What A Do’s “Christmas Schooner” sets sail with tradition and tenderness
SPRINGFIELD, Mich. – When storytellers start to tackle Christmas stories, they often reach for the heart-felt, the miraculous, the stories that center around families and people who embody the Christmas spirit by doing good and bringing joy to others.
What a Do Theatre in Springfield has found a musical that does all those things—plus it is set in a small Michigan town in the 1870s. It’s the kind of heart-warming and emotional story that makes for great Christmas fare. And it makes sense that they are bringing it back for the third time in their company’s history, the first time being the first show in the building where they now perform.
Directed by Randy Wolfe, The Christmas Schooner features an ensemble of choristers whose voices hearken the audience to days of yore with traditional caroling and harmonizing. They are all beautifully costumed by Nancy King and the sights and sounds immediately create the setting of times gone by.
After the initial caroling, the audience is introduced to a family of Swiss and German immigrants, with a mother, Alma Stossel (Betsy King) determined to become American and leave the past behind and the grandfather, Gustav Stossel (Jeff Stierle) wanting to hold on to the traditions of the past. Rounding out the family are young Karl Stossel, age 9, (Ben Perry) and the father, Peter Stossel, (Nicholas Mumma,) who is a schooner captain and lumberjack.
Amidst the joyous Christmas Eve that the Stossel family celebrates along with Peter’s crew, a letter arrives from a relative in Chicago. She shares family news, along with her sadness that they have no Christmas trees in Chicago and her children cannot know the joys of the Tannenbaum. This sets into motion a plan by Peter, a plan opposed by his wife because of how dangerous it is. He will thin out the white pines near where they live and take them on a late November/early December run across Lake Michigan to Chicago. He’ll risk the gales and storms of the Lake with a small crew so that others can enjoy the blessings of Christmas that he and his family enjoy.
The chemistry between King and Mumma help to make this story powerful. They are a devoted couple who are deeply in love. Her anxiety over his safety is real and his innate goodness shines through. They are completely believable as a married couple and this raises the stakes for the story that is being told, especially when the choristers sing a song questioning about what calls a man to the waters, to the dangers of the life aboard a ship.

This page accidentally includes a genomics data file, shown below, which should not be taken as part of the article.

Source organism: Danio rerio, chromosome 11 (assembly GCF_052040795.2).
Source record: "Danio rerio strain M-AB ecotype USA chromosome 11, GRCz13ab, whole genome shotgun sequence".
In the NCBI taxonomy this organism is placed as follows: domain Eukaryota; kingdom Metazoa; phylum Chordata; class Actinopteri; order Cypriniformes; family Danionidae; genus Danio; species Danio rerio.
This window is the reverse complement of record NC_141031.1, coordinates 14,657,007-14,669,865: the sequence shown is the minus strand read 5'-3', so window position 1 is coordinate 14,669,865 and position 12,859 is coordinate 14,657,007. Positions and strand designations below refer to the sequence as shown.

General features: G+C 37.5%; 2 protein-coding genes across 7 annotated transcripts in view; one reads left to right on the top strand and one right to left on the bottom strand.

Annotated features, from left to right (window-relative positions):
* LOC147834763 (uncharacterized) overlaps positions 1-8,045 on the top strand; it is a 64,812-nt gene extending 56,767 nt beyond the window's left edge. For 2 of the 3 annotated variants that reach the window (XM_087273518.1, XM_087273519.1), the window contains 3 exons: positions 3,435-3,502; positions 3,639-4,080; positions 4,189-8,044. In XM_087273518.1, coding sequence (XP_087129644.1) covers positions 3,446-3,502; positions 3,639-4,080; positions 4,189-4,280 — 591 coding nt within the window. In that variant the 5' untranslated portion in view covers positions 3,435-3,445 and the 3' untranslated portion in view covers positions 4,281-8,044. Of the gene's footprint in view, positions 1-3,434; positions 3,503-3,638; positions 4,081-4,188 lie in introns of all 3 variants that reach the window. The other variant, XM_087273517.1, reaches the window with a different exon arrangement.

Perry, who attends fifth grade when he is not on What a Do’s stage, is fantastic as the young son. He manages to move and act as though he is a boy from that period. He fits. He’s also mastered the skills of acting, speaking clearly, moving with intention and always staying in the scene.
Stierle could have doubled for St. Nick – jolly with just a hint of the curmudgeon, delighting in his German traditions and devoted to his family.
These four were the backbone of the play and each of them played their roles with loving tenderness, giving the audience characters to care about and be invested in.
The male and female storytellers were the choristers and played all the other characters who populated the story. They provided the show’s texture and warmth, building the stakes and making this story one that was filled with all the elements that make a Christmas story rich and memorable.
The music was piped through speakers and, especially in the beginning, it was a bit too loud, forcing you to strain to hear the lyrics over the music despite the strong voices of the singers. Samantha Snow’s scenic design worked quite well, filling the home with 19th century trappings and letting the schooner dominate the center of the stage. The theater was eventually filled with the aroma of pines, pulling the audience into the story with yet another element of the senses.
The Christmas Schooner is a beautiful story, one that asks whether traditions are worth risking your life for, especially if it means spreading your own blessings to others who are less fortunate in one way or another. It is a moving story, as Christmas stories should be, and fills you with feelings of hope, love and joy.